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From the Notebooks of Dr. Brain
Minister Faust
Del Rey, 392 pages

From the Notebooks of Dr. Brain
Minister Faust
Minister Faust (aka Malcolm Azania) is an Edmonton public school teacher, union activist, novelist, community organizer and public broadcaster (CJSR and CBC). He has taught English and Social Studies in Edmonton junior and senior high schools since 1994, most recently at Harry Ainlay Composite High.

Minister Faust Website
ISFDB Bibliography
SF Site Review: The Coyote Kings of the Space-Age Bachelor Pad

Past Feature Reviews
A review by Greg L. Johnson

Once the final battle has been won, and the villains have all been defeated, what is left for a super-hero to do? Time to confront all the neuroses, character flaws, and relationship problems covered up by a lifetime of chasing bad guys and saving the world. At least that's what Omnipotent Man, The Flying Squirrel, Iron Lass, X-Man, The Brotherfly and Power Grrrl discover as they gather for a group therapy session with Eva Brain-Silverman, better known to the world as Dr. Brain.

Soon the super-heros are getting in touch with their true feelings and acting out their traumas in private psycho-dramas. Things are going fairly well when real life intrudes. Hawk King, the greatest of them all, and leader of the Fantastic Order of Justice, is dead. Amidst suspicions of murder, a power struggle breaks out over the question of who will succeed Hawk King. Fearing that the positive effects of her therapy will be lost, Dr. Brain follows her patients as they battle each other while confronting their own problems and the possibility that evil has not been vanquished after all.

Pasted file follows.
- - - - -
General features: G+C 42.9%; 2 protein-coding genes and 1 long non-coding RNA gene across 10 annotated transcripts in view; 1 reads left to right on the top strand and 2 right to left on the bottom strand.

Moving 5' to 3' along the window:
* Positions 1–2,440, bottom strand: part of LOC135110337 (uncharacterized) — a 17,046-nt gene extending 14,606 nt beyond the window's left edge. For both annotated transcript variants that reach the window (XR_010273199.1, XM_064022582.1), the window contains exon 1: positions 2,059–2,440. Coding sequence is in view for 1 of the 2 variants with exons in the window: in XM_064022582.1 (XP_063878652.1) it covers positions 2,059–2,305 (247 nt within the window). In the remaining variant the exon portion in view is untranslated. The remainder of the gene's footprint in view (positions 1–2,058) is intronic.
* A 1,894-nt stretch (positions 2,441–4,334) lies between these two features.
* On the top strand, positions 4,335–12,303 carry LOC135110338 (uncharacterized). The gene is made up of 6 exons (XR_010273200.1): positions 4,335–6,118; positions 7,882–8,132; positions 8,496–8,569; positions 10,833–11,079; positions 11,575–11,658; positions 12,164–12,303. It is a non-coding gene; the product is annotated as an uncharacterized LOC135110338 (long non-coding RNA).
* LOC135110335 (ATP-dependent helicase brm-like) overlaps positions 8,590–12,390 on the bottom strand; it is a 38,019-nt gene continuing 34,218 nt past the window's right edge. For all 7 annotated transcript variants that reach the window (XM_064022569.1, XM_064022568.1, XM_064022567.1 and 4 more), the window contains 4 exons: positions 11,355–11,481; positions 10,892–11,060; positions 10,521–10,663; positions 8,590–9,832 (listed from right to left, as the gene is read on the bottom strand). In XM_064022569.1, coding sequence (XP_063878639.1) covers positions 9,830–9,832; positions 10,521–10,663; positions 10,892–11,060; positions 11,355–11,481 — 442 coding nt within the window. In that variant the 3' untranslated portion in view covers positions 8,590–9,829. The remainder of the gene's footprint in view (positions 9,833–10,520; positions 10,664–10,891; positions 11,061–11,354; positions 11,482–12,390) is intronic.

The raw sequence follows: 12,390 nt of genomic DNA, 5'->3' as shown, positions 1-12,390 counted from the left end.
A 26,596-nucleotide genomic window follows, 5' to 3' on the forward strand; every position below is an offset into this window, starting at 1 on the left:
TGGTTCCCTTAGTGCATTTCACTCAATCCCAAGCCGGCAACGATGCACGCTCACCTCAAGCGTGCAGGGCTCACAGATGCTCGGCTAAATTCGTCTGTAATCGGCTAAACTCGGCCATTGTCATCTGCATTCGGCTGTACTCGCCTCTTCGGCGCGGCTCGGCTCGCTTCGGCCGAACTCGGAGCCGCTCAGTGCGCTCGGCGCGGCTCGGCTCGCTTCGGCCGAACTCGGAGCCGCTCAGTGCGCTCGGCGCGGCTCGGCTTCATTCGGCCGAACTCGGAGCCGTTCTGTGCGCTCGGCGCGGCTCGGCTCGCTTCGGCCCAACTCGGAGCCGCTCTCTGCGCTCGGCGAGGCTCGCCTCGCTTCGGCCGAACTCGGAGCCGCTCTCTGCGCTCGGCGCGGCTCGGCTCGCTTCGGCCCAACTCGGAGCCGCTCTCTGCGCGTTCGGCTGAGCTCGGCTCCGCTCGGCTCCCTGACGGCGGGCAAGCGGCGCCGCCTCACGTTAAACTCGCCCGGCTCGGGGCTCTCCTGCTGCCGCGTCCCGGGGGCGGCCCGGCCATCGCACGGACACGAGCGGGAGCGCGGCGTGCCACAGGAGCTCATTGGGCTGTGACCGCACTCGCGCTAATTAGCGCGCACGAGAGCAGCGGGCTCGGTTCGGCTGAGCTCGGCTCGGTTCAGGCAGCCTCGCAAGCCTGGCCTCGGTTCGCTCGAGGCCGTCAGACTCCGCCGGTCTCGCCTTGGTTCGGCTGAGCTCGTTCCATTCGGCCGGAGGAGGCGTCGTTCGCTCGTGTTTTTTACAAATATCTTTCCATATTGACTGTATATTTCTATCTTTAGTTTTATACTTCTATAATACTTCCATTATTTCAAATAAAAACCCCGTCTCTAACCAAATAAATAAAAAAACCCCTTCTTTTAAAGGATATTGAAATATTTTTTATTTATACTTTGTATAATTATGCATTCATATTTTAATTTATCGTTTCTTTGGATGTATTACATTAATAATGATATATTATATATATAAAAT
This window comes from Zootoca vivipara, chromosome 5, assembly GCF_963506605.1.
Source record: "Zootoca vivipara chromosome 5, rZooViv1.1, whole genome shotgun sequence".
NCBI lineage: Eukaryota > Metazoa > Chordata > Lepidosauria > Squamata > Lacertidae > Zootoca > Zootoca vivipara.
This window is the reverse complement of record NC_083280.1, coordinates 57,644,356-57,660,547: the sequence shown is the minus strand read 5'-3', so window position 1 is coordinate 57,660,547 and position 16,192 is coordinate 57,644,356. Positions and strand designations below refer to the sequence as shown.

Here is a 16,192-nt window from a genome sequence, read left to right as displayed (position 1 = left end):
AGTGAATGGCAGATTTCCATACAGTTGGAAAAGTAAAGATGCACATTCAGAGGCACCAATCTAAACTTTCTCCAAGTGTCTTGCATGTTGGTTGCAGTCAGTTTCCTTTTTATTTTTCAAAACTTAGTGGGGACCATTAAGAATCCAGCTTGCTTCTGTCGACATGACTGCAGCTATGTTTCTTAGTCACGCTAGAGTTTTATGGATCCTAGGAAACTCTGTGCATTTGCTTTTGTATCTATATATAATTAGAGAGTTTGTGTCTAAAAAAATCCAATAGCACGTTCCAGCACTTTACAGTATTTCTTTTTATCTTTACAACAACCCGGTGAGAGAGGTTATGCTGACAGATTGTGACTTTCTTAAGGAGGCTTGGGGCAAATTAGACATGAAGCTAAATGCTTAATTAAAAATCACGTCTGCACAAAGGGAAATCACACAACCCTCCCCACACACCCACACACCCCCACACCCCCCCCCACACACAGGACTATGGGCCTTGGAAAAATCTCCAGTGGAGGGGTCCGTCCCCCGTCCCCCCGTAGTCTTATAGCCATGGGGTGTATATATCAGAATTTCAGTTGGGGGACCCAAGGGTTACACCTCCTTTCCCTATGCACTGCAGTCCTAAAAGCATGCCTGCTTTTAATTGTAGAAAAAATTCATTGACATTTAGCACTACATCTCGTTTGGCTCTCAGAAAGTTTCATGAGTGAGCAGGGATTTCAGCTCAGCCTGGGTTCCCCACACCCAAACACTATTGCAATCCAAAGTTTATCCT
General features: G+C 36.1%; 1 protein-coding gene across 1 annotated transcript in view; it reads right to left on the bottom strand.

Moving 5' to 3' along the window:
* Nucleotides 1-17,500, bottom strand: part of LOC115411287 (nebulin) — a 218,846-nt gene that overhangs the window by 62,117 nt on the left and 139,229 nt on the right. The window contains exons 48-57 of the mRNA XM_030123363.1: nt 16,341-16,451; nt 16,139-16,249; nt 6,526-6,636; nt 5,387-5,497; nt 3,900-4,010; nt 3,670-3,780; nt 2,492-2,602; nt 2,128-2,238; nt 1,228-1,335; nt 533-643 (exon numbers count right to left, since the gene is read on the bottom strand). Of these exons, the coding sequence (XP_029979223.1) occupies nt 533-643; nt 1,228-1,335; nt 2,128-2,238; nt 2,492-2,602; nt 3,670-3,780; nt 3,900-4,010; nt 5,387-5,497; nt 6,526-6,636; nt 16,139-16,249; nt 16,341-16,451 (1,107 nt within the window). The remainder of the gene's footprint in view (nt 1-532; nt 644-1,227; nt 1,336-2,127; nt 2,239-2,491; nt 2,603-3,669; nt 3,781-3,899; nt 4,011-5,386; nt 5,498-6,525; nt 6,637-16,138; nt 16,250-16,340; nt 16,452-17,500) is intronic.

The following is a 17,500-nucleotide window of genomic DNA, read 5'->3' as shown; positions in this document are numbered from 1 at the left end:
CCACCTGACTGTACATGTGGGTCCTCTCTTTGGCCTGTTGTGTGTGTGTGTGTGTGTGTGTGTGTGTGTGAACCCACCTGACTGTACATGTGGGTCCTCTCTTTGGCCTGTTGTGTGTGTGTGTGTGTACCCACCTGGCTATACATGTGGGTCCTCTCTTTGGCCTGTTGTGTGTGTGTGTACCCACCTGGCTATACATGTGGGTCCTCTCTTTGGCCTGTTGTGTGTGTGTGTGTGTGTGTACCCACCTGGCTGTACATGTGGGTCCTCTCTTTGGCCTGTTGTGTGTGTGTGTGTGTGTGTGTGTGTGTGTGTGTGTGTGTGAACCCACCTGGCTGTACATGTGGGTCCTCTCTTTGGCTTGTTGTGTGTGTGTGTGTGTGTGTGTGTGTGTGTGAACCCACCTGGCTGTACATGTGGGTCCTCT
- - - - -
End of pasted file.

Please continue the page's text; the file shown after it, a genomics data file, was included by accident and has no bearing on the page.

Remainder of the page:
That's just the beginning of From the Notebooks of Dr. Brain; from there, things get more and more complicated. And funny. The world of Dr. Brain is a pastiche of our own and the comic book world where heros and villains slug it out in the streets, and accidents of place and/or genetics can endow mere mortals with god-like powers, for good and bad. Minister Faust uses this world and the observations of Dr. Brain to unleash a whirlwind of jokes, satire, obscure pop references, devastating cultural analysis and prose poetry that never lets up from beginning to end.

As readers of Faust's previous novel, The Coyote Kings of the Space-Age Bachelor Pad might suspect, there's a darker story lurking underneath all the comic book violence and plot twists. Super-heros are, in one sense, an embodiment of the ideals and fears of the culture that creates them. As Dr. Brain delves into the hidden psyches of her patients, she also exposes the darker trends of a society that both values honesty and courage and indulges in racism and hate. Then, just as the reader is absorbing these lessons, the book's ending sets up a scenario that gives new meaning to the word paranoia.

One trend continues with From the Notebooks of Dr. Brain, Minister Faust is following no one's lead but his own. Coyote Kings and Dr. Brain are wholly original in their style and use of the traditions of SF and pop culture. Like Coyote King, Dr. Brain uses humor and insight to expose an underlying horror, the horror all the worse for the comparison. The jokes and commentary are fast, funny, and furious. This is political and cultural satire of the highest sort, and Faust is earning a place among the masters of the craft. Read, laugh, wonder, and worry.

Copyright © 2007 by Greg L. Johnson

Reviewer Greg L Johnson has come to the conclusion that gaining super-powers is just plain more trouble than it's worth. His reviews also appear in the The New York Review of Science Fiction.

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